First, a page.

Each of these companies had their best artists working on these flagship characters. Ed Furness handled Freelance, Adrian Dingle created and drew Nelvana, George Menendez Rae brought Canada Jack to the page, and Jon Stables realized Brok Windsor. In my opinion, we probably have to drop Freelance and Canada Jack down a tier in comparison to Nelvana and Brok because they didn’t have the same comic book punch that the latter two had.
Freelance was a soldier of fortune with a mysterious origin in Antarctica who became associated with Canada and fought the Axis in countries around the world. Canada Jack was a hyper-fit and athletic Canadian who wasn’t connected to any police force or government or military organization. He fought the fifth columnists on Canadian soil and helped organize home front efforts to support the war and he was the only Canadian war-time character to have any sort of maple leaf emblem on his outfit. Neither of these two had any super powers.
When we compare the published product of Anglo-American and Educational Projects to that of Maple Leaf and Bell, we also have to set them a notch below the latter two. Anglo-American produced comics with inferior paper quality covers that were monochrome until they started producing full colour comics in 1945. Anglo-American also relied a lot on redraws of Fawcett scripts from 1942-45 and, though these were often well drawn, they were just a rehash of American stuff rather than something originally homegrown Canadian. Educational Projects, though often very well drawn, produced comics that were intended to edify rather than entertain. They were a Canadian hybrid of Classics and True Comics and lacked that fun comic book pizzazz.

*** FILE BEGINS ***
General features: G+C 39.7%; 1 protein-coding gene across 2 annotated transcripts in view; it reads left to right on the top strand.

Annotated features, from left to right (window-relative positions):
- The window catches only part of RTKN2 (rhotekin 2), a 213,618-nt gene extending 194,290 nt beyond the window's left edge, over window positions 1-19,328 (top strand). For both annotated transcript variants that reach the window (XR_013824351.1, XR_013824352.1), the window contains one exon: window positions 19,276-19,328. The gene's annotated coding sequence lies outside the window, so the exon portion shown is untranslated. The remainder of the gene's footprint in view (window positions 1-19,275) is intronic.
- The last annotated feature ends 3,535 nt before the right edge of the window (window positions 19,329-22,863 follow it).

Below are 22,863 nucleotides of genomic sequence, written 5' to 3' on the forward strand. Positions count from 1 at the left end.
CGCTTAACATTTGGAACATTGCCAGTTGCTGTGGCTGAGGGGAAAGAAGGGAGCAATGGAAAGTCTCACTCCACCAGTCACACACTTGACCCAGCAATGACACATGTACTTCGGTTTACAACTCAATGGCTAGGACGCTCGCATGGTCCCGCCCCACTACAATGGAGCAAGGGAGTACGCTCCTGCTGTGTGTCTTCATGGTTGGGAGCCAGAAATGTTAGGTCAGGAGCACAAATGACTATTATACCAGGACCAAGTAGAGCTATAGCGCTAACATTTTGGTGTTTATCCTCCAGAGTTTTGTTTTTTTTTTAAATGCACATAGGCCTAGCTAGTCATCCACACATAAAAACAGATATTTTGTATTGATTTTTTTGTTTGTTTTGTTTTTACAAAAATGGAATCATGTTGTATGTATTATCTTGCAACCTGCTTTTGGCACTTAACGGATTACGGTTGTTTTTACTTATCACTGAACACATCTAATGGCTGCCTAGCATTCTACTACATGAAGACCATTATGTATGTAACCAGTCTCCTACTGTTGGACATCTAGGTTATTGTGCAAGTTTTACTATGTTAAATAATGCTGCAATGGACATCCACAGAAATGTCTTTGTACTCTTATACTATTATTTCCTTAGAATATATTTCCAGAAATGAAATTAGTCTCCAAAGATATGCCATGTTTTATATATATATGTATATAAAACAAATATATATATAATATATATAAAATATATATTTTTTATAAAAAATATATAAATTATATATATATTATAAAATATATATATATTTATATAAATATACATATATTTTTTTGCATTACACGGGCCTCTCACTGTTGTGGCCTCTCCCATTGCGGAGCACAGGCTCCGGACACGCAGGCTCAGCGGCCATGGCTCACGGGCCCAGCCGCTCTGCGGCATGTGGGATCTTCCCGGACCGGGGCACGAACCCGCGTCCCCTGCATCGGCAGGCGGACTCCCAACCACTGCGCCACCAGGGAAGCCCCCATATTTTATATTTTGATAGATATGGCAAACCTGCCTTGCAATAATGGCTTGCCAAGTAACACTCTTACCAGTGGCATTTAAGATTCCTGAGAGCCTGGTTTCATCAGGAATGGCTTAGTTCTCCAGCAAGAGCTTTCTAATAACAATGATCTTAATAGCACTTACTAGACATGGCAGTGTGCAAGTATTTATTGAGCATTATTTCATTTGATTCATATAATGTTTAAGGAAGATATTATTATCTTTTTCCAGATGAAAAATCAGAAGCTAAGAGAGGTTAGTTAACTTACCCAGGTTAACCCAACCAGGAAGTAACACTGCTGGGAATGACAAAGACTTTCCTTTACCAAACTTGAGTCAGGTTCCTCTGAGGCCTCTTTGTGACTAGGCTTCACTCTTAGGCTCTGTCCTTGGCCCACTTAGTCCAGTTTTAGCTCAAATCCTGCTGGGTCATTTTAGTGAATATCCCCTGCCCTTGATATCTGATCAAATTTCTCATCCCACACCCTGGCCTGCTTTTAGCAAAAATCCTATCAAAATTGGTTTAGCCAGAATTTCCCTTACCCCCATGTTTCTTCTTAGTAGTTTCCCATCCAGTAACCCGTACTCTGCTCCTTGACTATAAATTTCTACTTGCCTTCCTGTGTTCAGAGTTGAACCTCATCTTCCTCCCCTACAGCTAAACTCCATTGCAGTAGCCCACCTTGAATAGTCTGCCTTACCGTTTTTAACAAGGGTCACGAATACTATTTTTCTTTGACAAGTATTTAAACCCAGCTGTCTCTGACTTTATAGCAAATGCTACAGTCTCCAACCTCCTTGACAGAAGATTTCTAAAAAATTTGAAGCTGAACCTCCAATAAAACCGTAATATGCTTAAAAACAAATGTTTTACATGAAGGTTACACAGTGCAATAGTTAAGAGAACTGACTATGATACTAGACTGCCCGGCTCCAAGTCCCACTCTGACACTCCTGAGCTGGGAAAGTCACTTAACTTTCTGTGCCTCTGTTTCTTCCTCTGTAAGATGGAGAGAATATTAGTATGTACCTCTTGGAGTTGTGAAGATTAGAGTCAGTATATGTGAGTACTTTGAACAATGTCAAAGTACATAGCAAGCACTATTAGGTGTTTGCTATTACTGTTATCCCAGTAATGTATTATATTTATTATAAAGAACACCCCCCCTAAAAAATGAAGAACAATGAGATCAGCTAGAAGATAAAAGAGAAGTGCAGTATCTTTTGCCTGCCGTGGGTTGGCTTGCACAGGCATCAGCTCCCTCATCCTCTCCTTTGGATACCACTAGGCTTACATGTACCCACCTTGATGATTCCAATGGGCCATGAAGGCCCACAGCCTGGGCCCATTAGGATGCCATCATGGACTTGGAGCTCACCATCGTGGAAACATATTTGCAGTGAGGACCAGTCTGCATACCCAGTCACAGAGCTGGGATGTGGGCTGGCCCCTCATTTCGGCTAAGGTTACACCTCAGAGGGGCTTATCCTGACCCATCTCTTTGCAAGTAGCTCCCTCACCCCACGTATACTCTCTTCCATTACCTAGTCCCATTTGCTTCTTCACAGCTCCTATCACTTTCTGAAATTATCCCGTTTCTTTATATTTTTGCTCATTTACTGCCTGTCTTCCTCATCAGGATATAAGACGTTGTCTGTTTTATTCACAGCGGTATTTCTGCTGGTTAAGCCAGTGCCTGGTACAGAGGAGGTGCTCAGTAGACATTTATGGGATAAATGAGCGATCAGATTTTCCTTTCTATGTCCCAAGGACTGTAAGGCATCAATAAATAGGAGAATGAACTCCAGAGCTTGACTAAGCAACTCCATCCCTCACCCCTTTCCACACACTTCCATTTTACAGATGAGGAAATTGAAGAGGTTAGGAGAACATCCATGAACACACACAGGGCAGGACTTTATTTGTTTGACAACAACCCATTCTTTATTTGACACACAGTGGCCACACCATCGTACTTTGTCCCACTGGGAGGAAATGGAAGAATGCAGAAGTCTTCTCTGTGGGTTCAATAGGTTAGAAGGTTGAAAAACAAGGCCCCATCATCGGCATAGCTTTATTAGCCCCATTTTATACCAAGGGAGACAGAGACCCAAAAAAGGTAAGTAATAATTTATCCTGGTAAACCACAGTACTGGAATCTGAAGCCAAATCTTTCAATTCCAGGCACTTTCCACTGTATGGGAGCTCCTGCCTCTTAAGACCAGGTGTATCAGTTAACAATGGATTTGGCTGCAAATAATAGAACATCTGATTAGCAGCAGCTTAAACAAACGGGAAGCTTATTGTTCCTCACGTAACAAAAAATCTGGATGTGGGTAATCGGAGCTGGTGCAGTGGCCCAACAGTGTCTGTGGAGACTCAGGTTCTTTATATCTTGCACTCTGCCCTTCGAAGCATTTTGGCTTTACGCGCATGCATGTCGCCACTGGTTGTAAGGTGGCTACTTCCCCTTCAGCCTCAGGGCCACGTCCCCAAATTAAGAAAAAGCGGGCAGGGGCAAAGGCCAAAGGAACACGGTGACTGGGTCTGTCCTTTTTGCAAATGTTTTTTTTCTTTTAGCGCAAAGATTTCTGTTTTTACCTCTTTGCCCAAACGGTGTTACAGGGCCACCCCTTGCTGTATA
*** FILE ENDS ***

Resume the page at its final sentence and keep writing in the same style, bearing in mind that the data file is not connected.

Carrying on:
The Canadian war-time comics to collect are Maple Leaf Publications and Bell Features books. They look and feel like what comics should be. They both have good characters and each had a wonderful stable of artists. Maple Leaf, however, even though it had Brok, Cosmo and his White Magic, Sgt. Canuck, and The Black Wing, really didn’t have the constellation of heroes that Bell Features had. Maple Leaf relied a lot on less colourful features like Pinky in Bing Bang Comics, Lucky the French resistance orphan in Lucky Comics, and Bill Speed and Mono the Air Cobra in Rocket Comics. A large part of the collectibility of Maple Leaf books is that they are generally the rarest of the four main publishers’ comics to find.
Brok Windsor, of course, brings a lot to the table. He is superbly drawn by Stables. He’s a Canadian doctor who goes on a John Carter of Mars type of adventure in a strange alien world that is hidden somewhere in the back woods of Canada. He encounters and advanced technology as well as alien creatures that complicate life for him. But for me, Brock doesn’t have the overall impact that Nelvana does, especially when Nelvana is nested in the rest of the Bell Features universe which houses characters like Leo Bachle’s The Brain and Johnny Canuck, like Tedd Steele’s Speed Savage, like Murray Karn’s Thunderfist, and like Gerry Lazare’s Nitro and The Dreamer.
Bell Features comics have the colourful and garish covers we’ve come to expect on comics (meaning they look more like American comics). They’re jam-packed with well-drawn heroes, detectives, air aces, and adventurers. They are more readily available and come up on the market more than Maple Leaf books. For me these things make Bell Features books the most collectible of the Canadian war-time comics and recent auction results over the past year or so seem to reflect this. Collectibility is in huge part, however, a very personal thing and I would welcome anybody else’s take on this.
Heroes of the Home Front Book Update
In order to help promote the Kickstarter for my upcoming book on the Bell Features Artists titled Heroes of the Home Front, I’ve recently started a Facebook page as well as a Facebook group. Please take a look at them when you have the chance.
This past weekend, I have begun building my Kickstarter project for the Heroes of the Home Front book and the preview link is here so you can see it take shape. Still have to do a video and have to determine what the price point of the book will be and how many softcover and hardcover copies there will be.
I will be doing a talk on my book at Fan Expo over Labour Day weekend and I’m proud to say that Gerald Lazare will be the featured guest. Gerry has also agreed to do a signing for about an hour after the presentation. This will be a rare chance to meet one of the original artists from the Canadian war-time comics. No exact date and time for the presentation has been determined yet but I’ll share it in this column when I find out.